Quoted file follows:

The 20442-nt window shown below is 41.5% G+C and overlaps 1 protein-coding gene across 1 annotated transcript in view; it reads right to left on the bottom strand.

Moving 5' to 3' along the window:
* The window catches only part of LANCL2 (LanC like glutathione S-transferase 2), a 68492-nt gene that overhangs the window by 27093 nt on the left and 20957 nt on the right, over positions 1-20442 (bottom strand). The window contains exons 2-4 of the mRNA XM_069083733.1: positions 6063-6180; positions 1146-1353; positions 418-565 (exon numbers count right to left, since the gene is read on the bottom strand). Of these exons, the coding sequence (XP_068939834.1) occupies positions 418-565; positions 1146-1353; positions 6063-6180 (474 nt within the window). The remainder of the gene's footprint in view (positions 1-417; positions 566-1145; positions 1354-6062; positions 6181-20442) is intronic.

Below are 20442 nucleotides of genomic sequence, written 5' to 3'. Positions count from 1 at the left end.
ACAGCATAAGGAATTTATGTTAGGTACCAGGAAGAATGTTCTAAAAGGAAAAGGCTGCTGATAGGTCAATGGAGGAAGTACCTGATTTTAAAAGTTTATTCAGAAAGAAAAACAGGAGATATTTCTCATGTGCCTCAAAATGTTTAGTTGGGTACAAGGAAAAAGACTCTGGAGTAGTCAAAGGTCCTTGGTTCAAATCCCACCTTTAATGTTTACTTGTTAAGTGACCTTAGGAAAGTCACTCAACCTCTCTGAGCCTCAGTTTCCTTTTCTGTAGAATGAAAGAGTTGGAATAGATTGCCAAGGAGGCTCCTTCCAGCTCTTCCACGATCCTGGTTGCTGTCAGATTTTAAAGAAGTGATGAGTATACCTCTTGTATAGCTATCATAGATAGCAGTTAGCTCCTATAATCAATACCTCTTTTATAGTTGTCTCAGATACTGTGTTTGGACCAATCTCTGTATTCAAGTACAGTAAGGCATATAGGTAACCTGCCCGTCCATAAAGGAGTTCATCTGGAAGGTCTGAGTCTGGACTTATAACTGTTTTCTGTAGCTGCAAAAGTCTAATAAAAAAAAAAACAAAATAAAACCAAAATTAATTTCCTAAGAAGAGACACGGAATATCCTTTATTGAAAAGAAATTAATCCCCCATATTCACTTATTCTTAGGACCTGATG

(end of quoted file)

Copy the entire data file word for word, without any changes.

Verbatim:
The 20442-nt window shown below is 41.5% G+C and overlaps 1 protein-coding gene across 1 annotated transcript in view; it reads right to left on the bottom strand.

Moving 5' to 3' along the window:
* The window catches only part of LANCL2 (LanC like glutathione S-transferase 2), a 68492-nt gene that overhangs the window by 27093 nt on the left and 20957 nt on the right, over positions 1-20442 (bottom strand). The window contains exons 2-4 of the mRNA XM_069083733.1: positions 6063-6180; positions 1146-1353; positions 418-565 (exon numbers count right to left, since the gene is read on the bottom strand). Of these exons, the coding sequence (XP_068939834.1) occupies positions 418-565; positions 1146-1353; positions 6063-6180 (474 nt within the window). The remainder of the gene's footprint in view (positions 1-417; positions 566-1145; positions 1354-6062; positions 6181-20442) is intronic.

Below are 20442 nucleotides of genomic sequence, written 5' to 3'. Positions count from 1 at the left end.
ACAGCATAAGGAATTTATGTTAGGTACCAGGAAGAATGTTCTAAAAGGAAAAGGCTGCTGATAGGTCAATGGAGGAAGTACCTGATTTTAAAAGTTTATTCAGAAAGAAAAACAGGAGATATTTCTCATGTGCCTCAAAATGTTTAGTTGGGTACAAGGAAAAAGACTCTGGAGTAGTCAAAGGTCCTTGGTTCAAATCCCACCTTTAATGTTTACTTGTTAAGTGACCTTAGGAAAGTCACTCAACCTCTCTGAGCCTCAGTTTCCTTTTCTGTAGAATGAAAGAGTTGGAATAGATTGCCAAGGAGGCTCCTTCCAGCTCTTCCACGATCCTGGTTGCTGTCAGATTTTAAAGAAGTGATGAGTATACCTCTTGTATAGCTATCATAGATAGCAGTTAGCTCCTATAATCAATACCTCTTTTATAGTTGTCTCAGATACTGTGTTTGGACCAATCTCTGTATTCAAGTACAGTAAGGCATATAGGTAACCTGCCCGTCCATAAAGGAGTTCATCTGGAAGGTCTGAGTCTGGACTTATAACTGTTTTCTGTAGCTGCAAAAGTCTAATAAAAAAAAAAACAAAATAAAACCAAAATTAATTTCCTAAGAAGAGACACGGAATATCCTTTATTGAAAAGAAATTAATCCCCCATATTCACTTATTCTTAGGACCTGATG